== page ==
December 18, 2014

Wisconsin headed into peak flu season

Wisconsin is headed into the peak of what is shaping up to be a challenging flu season. Tom Haupt, influenza surveillance coordinator with the Wisconsin Department of Health Services, said reported hospitalizations due to influenza have increased steadily the past two weeks. There were 252 confirmed hospitalizations as of Friday, December 12.

“I can tell you, looking at the statistics, there’s going to be a big increase this week as well,” Haupt said. “About 62% percent of the hospitalizations have been among the elderly population.”

Most of the cases have been influenza H-3, and this year’s vaccine has not been as effective against that strain. Still, Haupt said it’s still a good idea to get the shot. “I always use the analogy that, if you go out in the middle of winter and it’s ice-cold, even a light jacket will give you some protection, versus having no jacket at all,” he said.

“Bottom line is I think this is going to be a bad influenza year,” said Dr. Jon Tempte at the UW Department of Family Medicine. “The predominant virus in circulation tends to be one that causes much more in the way of hospitalization, more complications of underlying medical conditions, and unfortunately causes more deaths than some of the other strains do.”

Haupt with DHS said that – based on observations – he expects the peak in flu cases to arrive with the New Year, with high activity continuing for another month or so.

Ricin cleanup under way in Oshkosh

Kyle Smith

Kyle Smith

Hazardous materials crews from the U.S. Environmental Protection Agency (EPA) and Wisconsin National Guard spent the day Wednesday decontaminating and testing an Oshkosh house, where suspended UW-Oshkosh student Kyle Smith, 21, allegedly made Ricin.

Doug Gieryn is the public health officer for Winnebago County. He says they cleaned several parts of the house where they knew there was Ricin, and tested several other areas, where traces may exist. Gieryn says they hope to wrap up their work today.

The FBI barred people from going into the house since Ricin was found there in late October. Smith was charged earlier this month in federal court with possession of ricin. If found guilty of the offense Smith faces up to 10 years in prison, a $250,000 fine, or both.

Thanks to Rick Schuh, WHBY

Dozens sent to hospital with carbon monoxide poisoning

Carbon monoxide detector

Carbon monoxide detector

A zamboni caused a carbon monoxide leak that made 81 people sick at a junior league hockey game in Lake Delton on Saturday night. Fire officials said yesterday that the ice-resurfacing machine produced high levels of carbon monoxide in the Poppy Waterman ice arena. It will stay closed until the zamboni is fixed. Repairs are expected to begin today.

Players on the Wisconsin Dells Ducks and Rochester Ice Hawks started getting dizziness and headaches after their game. One player reportedly fainted. Many of the players and spectators were gone by then, so rescuers were sent to a number of locations to contact people who were at the game. Those with flu-like symptoms were either sent to a hospital or were encouraged to go. Hospitals in Baraboo, Mauston, Reedsburg, and Portage saw the patients. Most were treated and later released. One Wisconsin Dells player was sent to a Milwaukee hospital for hyperbaric treatment.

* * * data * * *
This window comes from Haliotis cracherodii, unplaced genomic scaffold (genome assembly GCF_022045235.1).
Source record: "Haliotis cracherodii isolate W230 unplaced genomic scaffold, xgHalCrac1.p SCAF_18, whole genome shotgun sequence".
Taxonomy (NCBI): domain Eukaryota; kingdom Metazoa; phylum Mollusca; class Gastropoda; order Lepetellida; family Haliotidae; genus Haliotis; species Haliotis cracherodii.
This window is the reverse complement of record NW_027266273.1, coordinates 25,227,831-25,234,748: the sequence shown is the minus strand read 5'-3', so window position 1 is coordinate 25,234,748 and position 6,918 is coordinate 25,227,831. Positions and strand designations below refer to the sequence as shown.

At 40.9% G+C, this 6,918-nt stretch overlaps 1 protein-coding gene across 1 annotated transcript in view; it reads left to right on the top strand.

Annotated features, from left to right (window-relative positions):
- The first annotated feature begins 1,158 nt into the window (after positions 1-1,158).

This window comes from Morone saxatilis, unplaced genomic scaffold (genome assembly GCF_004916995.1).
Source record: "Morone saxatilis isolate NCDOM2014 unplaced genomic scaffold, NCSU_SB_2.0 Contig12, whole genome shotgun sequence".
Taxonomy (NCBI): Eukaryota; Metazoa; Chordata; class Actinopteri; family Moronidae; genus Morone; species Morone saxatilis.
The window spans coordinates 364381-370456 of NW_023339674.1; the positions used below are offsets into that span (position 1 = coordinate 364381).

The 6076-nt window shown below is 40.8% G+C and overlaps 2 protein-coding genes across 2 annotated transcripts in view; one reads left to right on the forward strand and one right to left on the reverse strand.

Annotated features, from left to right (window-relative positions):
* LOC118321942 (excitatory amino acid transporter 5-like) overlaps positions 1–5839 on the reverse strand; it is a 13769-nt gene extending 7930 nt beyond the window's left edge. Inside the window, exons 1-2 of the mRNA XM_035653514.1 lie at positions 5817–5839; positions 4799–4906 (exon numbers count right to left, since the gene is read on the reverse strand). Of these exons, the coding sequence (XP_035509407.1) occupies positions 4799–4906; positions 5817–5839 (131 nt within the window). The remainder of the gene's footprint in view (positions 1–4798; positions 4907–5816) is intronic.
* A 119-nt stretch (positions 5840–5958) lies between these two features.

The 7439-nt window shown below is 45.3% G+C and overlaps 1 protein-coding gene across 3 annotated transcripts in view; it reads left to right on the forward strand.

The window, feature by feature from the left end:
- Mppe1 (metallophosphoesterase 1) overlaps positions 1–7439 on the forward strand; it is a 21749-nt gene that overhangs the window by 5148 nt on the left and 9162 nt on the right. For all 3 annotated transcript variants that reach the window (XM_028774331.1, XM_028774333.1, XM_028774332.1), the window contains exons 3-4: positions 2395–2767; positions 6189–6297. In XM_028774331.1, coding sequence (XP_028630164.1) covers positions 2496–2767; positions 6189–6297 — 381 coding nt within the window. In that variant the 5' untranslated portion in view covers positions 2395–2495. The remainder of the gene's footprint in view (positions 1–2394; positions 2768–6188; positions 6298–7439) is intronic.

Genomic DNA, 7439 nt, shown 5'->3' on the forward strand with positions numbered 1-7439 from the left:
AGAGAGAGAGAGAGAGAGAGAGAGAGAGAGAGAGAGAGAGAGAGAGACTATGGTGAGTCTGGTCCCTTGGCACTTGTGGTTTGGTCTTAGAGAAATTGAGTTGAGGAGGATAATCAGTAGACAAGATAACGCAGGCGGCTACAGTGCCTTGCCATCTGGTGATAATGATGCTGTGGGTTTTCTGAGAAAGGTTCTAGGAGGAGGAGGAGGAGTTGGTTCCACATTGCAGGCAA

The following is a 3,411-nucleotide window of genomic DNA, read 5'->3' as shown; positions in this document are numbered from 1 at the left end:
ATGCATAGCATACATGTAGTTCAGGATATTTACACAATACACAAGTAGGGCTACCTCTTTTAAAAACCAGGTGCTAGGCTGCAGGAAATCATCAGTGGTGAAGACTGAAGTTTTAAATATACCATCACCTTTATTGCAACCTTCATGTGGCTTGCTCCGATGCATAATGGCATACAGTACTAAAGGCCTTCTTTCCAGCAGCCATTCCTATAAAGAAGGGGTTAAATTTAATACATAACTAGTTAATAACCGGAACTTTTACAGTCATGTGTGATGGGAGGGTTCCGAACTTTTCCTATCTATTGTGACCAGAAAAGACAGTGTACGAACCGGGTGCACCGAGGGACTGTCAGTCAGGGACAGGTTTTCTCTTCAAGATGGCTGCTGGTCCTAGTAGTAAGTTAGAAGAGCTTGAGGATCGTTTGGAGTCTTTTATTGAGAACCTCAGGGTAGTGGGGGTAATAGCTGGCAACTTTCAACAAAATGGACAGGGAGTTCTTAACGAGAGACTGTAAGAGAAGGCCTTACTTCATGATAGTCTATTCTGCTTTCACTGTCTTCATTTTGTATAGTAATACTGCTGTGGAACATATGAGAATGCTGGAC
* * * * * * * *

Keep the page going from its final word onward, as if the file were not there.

Wisconsin health officials push for flu shots before the holidays

As the holidays approach, state health officials are urging the public to get a flu shot before they head out to parties and family gatherings.

Getting a shot or a dose of the nasal mist version can help ensure none of the gifts you give or receive this year include the virus. It takes about a week for the vaccine to be effective, which h Wisconsin Immunization Program Director Dan Hopfensperger says  says means “we still have plenty of time to get a flu shot before Christmas, to make sure people stay protected against influenza as we go into the holiday season.”

The flu season got off to an early start this year, with almost 200 hospitalizations already reported. There have been concerns that the one of the strains used in the vaccine this year is not a perfect match, although Hopfensperger contends having some level of protection is still better than none at all.

In addition to getting vaccinated, Hopfensperger says you should make sure to wash your hands frequently during holiday gatherings and, if you’re already sick, stay home to avoid spreading the illness to others.

Feds allow Indian tribes to grow pot, Wisconsin DOJ not on board

Marijuana plant (file photo)

Marijuana plant (file photo)

Indian tribes that grow pot won’t be prosecuted by federal officials.

The U.S. Justice Department is relaxing enforcement of marijuana laws on sovereign lands, but Indian tribes in Wisconsin are not expected to start growing or selling pot any time soon.

State Attorney General JB Van Hollen will continue to enforce Wisconsin laws against growing and selling the drug, including on Indian reservations. Spokesperson Dana Brueck says officers will enforce all state drug laws within its jurisdiction and continue to work with tribal police in their efforts to combat drugs and gangs on tribal lands. She says, “If the federal government wishes to decriminalize certain drugs, it should do so through Congress as opposed to through executive officers who are sworn to uphold the law, picking and choosing which laws to enforce and where to enforce them based on political considerations.”

Regardless of the changes, federal officials say charges are still possible when marijuana use leads to intoxicated driving, or when the drug is sold to minors. The new policy comes after a 2013 decision to end most federal marijuana prosecutions in states where the drug has been legalized.